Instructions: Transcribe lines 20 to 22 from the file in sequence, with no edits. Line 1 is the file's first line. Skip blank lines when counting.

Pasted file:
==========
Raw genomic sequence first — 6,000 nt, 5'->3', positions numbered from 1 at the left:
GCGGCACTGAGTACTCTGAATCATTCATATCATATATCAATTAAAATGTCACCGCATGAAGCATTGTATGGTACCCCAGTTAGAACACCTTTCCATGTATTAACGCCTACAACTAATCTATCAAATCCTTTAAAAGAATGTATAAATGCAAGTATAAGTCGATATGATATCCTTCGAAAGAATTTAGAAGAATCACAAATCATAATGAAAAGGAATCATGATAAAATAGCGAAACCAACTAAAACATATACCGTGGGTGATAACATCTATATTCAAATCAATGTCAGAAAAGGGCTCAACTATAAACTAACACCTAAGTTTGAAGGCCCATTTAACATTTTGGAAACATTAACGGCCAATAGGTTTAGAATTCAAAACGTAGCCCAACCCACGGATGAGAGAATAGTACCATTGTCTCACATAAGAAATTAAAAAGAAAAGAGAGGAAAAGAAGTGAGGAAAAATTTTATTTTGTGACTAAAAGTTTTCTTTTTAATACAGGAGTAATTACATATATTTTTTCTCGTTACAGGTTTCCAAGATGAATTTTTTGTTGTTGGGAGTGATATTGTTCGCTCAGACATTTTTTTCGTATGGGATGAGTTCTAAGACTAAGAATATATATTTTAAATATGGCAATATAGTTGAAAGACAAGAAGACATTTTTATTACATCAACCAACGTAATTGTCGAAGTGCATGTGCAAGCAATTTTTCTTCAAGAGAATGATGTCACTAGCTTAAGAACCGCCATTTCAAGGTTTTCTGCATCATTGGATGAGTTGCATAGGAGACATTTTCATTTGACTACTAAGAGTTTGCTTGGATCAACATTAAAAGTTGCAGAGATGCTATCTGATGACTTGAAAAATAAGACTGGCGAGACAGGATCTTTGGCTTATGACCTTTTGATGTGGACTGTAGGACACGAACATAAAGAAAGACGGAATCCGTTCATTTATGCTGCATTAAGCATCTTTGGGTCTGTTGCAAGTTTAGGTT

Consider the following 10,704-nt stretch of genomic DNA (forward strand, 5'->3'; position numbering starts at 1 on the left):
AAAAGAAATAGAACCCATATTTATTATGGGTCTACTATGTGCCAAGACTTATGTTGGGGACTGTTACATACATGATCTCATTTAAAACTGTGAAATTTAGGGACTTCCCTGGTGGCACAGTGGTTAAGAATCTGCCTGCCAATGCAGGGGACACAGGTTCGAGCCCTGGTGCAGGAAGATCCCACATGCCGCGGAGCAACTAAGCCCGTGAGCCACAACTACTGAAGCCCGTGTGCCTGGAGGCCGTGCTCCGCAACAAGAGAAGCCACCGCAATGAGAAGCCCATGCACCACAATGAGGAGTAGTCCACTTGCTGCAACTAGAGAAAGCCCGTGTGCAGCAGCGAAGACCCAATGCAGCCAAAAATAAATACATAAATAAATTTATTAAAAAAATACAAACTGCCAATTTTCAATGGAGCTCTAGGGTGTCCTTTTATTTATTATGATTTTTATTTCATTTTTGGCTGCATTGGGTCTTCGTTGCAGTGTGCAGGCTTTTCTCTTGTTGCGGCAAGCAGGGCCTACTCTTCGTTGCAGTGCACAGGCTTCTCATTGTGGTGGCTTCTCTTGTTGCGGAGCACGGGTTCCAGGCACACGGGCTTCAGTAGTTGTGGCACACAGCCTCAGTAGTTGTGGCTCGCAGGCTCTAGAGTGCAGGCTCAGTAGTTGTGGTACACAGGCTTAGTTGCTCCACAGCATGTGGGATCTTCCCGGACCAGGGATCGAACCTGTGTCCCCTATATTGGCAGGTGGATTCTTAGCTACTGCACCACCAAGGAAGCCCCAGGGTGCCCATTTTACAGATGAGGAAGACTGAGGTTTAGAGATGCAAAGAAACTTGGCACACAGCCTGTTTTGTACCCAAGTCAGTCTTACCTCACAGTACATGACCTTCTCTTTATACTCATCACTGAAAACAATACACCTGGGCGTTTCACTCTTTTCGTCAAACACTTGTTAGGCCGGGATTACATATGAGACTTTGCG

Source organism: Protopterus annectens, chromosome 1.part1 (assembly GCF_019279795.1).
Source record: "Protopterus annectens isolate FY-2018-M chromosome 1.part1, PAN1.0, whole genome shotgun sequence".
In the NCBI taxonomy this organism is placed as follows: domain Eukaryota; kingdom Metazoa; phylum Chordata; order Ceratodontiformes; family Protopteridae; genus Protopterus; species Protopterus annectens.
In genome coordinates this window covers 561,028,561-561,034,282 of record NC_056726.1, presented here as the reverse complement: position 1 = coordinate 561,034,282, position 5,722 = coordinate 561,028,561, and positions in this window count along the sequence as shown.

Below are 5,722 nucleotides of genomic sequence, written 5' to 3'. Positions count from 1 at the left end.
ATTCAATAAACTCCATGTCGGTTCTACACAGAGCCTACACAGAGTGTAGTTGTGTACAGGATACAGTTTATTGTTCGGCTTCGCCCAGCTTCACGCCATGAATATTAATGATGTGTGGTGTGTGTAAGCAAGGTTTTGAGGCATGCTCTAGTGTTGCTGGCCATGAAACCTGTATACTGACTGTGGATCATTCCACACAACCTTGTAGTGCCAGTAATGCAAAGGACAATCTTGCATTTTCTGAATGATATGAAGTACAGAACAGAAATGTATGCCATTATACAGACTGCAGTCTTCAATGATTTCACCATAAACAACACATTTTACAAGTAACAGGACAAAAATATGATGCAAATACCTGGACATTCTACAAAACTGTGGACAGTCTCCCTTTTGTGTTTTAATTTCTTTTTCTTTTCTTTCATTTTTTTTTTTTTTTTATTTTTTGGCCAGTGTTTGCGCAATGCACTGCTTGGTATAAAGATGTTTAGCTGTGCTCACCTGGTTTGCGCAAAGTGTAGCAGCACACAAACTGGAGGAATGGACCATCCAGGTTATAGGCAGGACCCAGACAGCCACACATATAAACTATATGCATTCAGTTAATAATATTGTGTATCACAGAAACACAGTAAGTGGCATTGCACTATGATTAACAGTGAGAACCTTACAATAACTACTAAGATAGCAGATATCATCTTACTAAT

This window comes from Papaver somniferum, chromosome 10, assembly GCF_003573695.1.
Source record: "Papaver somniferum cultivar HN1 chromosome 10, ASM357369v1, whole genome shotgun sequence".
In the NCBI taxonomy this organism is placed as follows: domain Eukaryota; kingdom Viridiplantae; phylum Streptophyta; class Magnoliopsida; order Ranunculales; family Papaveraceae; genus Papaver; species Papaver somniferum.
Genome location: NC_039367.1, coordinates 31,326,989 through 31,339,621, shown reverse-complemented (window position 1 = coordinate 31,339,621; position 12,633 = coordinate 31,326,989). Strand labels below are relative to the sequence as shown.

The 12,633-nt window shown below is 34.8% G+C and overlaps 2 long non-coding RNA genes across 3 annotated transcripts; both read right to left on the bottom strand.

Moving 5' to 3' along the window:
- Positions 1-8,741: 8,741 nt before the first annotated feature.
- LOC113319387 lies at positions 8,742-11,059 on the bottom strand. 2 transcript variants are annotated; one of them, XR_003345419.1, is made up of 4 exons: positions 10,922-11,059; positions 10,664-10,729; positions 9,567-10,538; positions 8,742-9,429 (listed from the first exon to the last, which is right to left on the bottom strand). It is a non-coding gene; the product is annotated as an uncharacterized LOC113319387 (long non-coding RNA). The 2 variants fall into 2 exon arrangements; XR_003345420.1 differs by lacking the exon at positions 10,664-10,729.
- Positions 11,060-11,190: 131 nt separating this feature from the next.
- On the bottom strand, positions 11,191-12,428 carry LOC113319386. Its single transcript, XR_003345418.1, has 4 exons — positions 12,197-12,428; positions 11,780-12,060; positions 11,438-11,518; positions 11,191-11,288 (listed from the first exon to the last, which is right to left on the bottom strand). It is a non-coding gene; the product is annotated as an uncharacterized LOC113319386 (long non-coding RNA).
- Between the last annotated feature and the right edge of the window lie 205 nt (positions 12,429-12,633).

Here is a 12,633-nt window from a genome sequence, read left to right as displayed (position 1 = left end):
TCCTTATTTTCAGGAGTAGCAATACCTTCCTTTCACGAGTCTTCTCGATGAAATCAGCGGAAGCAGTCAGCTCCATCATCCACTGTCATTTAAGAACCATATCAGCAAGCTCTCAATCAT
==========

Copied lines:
- On the bottom strand, positions 11,191-12,428 carry LOC113319386. Its single transcript, XR_003345418.1, has 4 exons — positions 12,197-12,428; positions 11,780-12,060; positions 11,438-11,518; positions 11,191-11,288 (listed from the first exon to the last, which is right to left on the bottom strand). It is a non-coding gene; the product is annotated as an uncharacterized LOC113319386 (long non-coding RNA).
- Between the last annotated feature and the right edge of the window lie 205 nt (positions 12,429-12,633).

Here is a 12,633-nt window from a genome sequence, read left to right as displayed (position 1 = left end):